I recently participated in a tournament put on by The Wrestling Factory of Cleveland (the proceeds of which are going to their youth wrestling program, if you are interested in donating reach out to twfoc.com.) The rule set was one that, if widely implemented, could make for very interesting tournaments.
They penalized the guard pull.
A guard pull at this tournament counted as a takedown for the non-guard-puller. In doing this they encouraged guard pullers to play from the feet. Under this rule set if you are not a takedown artist you’ll either get taken down or pull guard and wind up with -3 points. This encourages a far more frenetic pace from the feet.
They allowed and in some ways encouraged disengagement
I recently wrote an article (Jiu-Jitsu: The Dirty Art of Disengagement) exploring the notion of tactical disengagement. At many tournaments, disengagement is penalized. At this tournament, competitors could at any time get up and walk away, and even more importantly the competitor on the ground was obligated to follow the person up.
Disengagement can be a valid tactic, allowing the person better at it to determine the moment at which they want to make contact, thus providing an added element of timing to the match. I lost two matches due to my opponents’ ability to use disengagement (one on points and one in a transition in which the opponent secured a submission.) Both are matches I would have had a better chance of winning had it been a pure Brazilian Jiu Jitsu tournament.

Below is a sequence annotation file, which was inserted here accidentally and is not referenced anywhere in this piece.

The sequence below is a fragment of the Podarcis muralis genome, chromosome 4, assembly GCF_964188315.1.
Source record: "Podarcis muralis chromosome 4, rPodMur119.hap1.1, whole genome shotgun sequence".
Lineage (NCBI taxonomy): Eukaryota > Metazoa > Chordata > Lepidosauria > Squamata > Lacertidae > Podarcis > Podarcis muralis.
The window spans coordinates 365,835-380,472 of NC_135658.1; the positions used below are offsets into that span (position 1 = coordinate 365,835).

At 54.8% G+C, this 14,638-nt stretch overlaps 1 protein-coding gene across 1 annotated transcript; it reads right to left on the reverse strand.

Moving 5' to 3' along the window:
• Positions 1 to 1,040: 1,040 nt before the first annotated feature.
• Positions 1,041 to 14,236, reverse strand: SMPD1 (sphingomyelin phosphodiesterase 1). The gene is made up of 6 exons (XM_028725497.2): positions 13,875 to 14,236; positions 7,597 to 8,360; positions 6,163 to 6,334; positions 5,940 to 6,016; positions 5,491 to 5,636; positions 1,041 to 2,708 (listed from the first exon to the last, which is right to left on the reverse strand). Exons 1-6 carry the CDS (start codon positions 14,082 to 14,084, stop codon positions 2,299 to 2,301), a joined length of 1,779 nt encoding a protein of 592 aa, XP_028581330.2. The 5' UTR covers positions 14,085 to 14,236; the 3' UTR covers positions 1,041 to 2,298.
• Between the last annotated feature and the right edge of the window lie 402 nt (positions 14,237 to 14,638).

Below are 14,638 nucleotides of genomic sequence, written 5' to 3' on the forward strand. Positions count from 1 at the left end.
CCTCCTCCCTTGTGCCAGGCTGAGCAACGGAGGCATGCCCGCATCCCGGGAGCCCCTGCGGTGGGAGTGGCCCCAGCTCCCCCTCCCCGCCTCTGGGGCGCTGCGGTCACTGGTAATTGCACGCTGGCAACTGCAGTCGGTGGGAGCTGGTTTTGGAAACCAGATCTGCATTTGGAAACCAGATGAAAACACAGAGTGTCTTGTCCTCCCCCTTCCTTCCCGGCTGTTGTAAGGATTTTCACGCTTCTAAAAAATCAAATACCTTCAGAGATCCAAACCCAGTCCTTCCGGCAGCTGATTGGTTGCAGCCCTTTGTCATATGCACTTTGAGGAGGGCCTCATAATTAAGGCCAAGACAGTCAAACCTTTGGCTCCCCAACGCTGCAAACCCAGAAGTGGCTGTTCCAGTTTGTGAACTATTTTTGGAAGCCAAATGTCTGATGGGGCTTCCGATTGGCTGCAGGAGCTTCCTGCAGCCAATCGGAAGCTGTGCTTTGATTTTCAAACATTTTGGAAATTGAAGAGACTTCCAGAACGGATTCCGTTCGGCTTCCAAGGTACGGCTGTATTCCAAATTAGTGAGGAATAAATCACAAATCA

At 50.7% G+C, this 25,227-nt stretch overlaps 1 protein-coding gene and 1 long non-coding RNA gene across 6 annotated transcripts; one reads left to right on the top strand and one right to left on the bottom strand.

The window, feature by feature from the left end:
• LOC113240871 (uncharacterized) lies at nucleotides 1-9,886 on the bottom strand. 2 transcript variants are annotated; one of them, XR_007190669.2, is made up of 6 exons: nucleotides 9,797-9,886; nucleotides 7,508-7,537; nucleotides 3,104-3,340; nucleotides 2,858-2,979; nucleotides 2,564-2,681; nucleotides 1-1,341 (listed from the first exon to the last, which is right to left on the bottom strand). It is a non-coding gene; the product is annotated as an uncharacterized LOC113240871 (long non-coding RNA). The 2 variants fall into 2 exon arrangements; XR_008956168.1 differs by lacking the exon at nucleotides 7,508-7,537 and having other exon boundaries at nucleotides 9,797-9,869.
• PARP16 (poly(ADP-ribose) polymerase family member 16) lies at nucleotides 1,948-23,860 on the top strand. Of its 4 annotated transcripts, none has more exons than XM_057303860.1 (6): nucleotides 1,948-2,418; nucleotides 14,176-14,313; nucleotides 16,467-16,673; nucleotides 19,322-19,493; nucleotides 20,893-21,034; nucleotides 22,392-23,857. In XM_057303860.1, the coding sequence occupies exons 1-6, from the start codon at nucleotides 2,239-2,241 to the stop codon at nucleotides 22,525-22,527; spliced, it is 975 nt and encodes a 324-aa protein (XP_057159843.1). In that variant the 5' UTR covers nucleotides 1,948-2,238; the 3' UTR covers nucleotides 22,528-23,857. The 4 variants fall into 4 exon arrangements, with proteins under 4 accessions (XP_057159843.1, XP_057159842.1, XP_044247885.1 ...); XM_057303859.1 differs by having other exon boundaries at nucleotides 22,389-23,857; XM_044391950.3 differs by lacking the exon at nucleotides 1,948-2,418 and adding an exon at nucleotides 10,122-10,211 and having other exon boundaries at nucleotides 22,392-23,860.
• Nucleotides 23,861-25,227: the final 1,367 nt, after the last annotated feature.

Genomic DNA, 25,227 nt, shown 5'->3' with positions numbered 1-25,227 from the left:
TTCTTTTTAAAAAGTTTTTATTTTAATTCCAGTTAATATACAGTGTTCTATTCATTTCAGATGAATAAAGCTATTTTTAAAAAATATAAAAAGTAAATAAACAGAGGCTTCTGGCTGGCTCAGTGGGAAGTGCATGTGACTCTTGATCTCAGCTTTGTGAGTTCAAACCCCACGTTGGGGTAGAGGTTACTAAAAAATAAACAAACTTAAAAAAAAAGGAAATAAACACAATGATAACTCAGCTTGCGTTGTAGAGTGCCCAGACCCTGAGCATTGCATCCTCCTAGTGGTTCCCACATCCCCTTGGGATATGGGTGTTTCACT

They would stand you back up if you had held someone in your guard for “too long”
Like in MMA, the referees at this tournament could at any moment say “You’re being inactive” and stand you back up. Far too often in competitive jiu jitsu you see guys stalling in their matches. They may score and hold the opponent in their guard until time runs out. I’ve done it and I’ve had it done to me. This rule set gave a potential answer to this problem.
I didn’t like the rule set of this tournament as they didn’t suit my personal guard pulling game. However, I firmly believe that there should be more tournaments out there that have rule sets like this, a hybrid between BJJ and wrestling. Good jiu jitsu still had its place in these matches; I finished 3 of my 6 opponents using jiu jitsu. However, at the end of the day this was not a pure jiu jitsu tournament and that’s good. As a sport we need more of this. We need tournaments that encourage the takedown and punish the guard pull, as one is fundamentally sound jiu jitsu and the other may not be.